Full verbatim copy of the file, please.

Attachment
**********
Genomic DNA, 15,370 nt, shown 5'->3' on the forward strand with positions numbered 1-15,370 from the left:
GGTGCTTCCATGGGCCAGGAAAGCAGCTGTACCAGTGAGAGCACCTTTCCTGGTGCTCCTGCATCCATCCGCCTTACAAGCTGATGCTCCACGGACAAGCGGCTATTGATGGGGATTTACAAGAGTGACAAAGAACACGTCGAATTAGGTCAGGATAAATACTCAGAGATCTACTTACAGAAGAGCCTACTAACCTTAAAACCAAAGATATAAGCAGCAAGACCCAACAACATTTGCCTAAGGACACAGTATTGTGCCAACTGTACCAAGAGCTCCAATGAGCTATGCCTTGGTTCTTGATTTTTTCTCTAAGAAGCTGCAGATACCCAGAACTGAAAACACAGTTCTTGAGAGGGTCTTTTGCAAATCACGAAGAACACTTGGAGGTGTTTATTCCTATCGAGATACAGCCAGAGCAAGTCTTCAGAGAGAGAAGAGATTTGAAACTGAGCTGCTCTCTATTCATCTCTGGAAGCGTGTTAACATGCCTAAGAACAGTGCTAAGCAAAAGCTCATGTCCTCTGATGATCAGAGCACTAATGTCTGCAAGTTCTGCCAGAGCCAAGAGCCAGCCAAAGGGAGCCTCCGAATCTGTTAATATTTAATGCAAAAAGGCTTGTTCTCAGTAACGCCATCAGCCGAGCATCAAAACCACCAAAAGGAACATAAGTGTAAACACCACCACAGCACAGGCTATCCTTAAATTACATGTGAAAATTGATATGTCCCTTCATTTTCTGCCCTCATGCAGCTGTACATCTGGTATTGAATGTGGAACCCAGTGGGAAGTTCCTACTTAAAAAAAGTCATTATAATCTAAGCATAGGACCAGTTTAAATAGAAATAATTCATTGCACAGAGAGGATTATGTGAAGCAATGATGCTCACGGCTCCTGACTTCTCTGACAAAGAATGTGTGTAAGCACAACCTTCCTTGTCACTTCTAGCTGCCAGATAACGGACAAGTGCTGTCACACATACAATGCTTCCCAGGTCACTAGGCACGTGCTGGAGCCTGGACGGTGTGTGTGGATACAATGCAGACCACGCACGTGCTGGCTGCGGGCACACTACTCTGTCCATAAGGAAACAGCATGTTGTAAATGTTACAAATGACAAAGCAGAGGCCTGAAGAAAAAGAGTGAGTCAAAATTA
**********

Genomic DNA, 15,370 nt, shown 5'->3' on the forward strand with positions numbered 1-15,370 from the left:
GGTGCTTCCATGGGCCAGGAAAGCAGCTGTACCAGTGAGAGCACCTTTCCTGGTGCTCCTGCATCCATCCGCCTTACAAGCTGATGCTCCACGGACAAGCGGCTATTGATGGGGATTTACAAGAGTGACAAAGAACACGTCGAATTAGGTCAGGATAAATACTCAGAGATCTACTTACAGAAGAGCCTACTAACCTTAAAACCAAAGATATAAGCAGCAAGACCCAACAACATTTGCCTAAGGACACAGTATTGTGCCAACTGTACCAAGAGCTCCAATGAGCTATGCCTTGGTTCTTGATTTTTTCTCTAAGAAGCTGCAGATACCCAGAACTGAAAACACAGTTCTTGAGAGGGTCTTTTGCAAATCACGAAGAACACTTGGAGGTGTTTATTCCTATCGAGATACAGCCAGAGCAAGTCTTCAGAGAGAGAAGAGATTTGAAACTGAGCTGCTCTCTATTCATCTCTGGAAGCGTGTTAACATGCCTAAGAACAGTGCTAAGCAAAAGCTCATGTCCTCTGATGATCAGAGCACTAATGTCTGCAAGTTCTGCCAGAGCCAAGAGCCAGCCAAAGGGAGCCTCCGAATCTGTTAATATTTAATGCAAAAAGGCTTGTTCTCAGTAACGCCATCAGCCGAGCATCAAAACCACCAAAAGGAACATAAGTGTAAACACCACCACAGCACAGGCTATCCTTAAATTACATGTGAAAATTGATATGTCCCTTCATTTTCTGCCCTCATGCAGCTGTACATCTGGTATTGAATGTGGAACCCAGTGGGAAGTTCCTACTTAAAAAAAGTCATTATAATCTAAGCATAGGACCAGTTTAAATAGAAATAATTCATTGCACAGAGAGGATTATGTGAAGCAATGATGCTCACGGCTCCTGACTTCTCTGACAAAGAATGTGTGTAAGCACAACCTTCCTTGTCACTTCTAGCTGCCAGATAACGGACAAGTGCTGTCACACATACAATGCTTCCCAGGTCACTAGGCACGTGCTGGAGCCTGGACGGTGTGTGTGGATACAATGCAGACCACGCACGTGCTGGCTGCGGGCACACTACTCTGTCCATAAGGAAACAGCATGTTGTAAATGTTACAAATGACAAAGCAGAGGCCTGAAGAAAAAGAGTGAGTCAAAATTA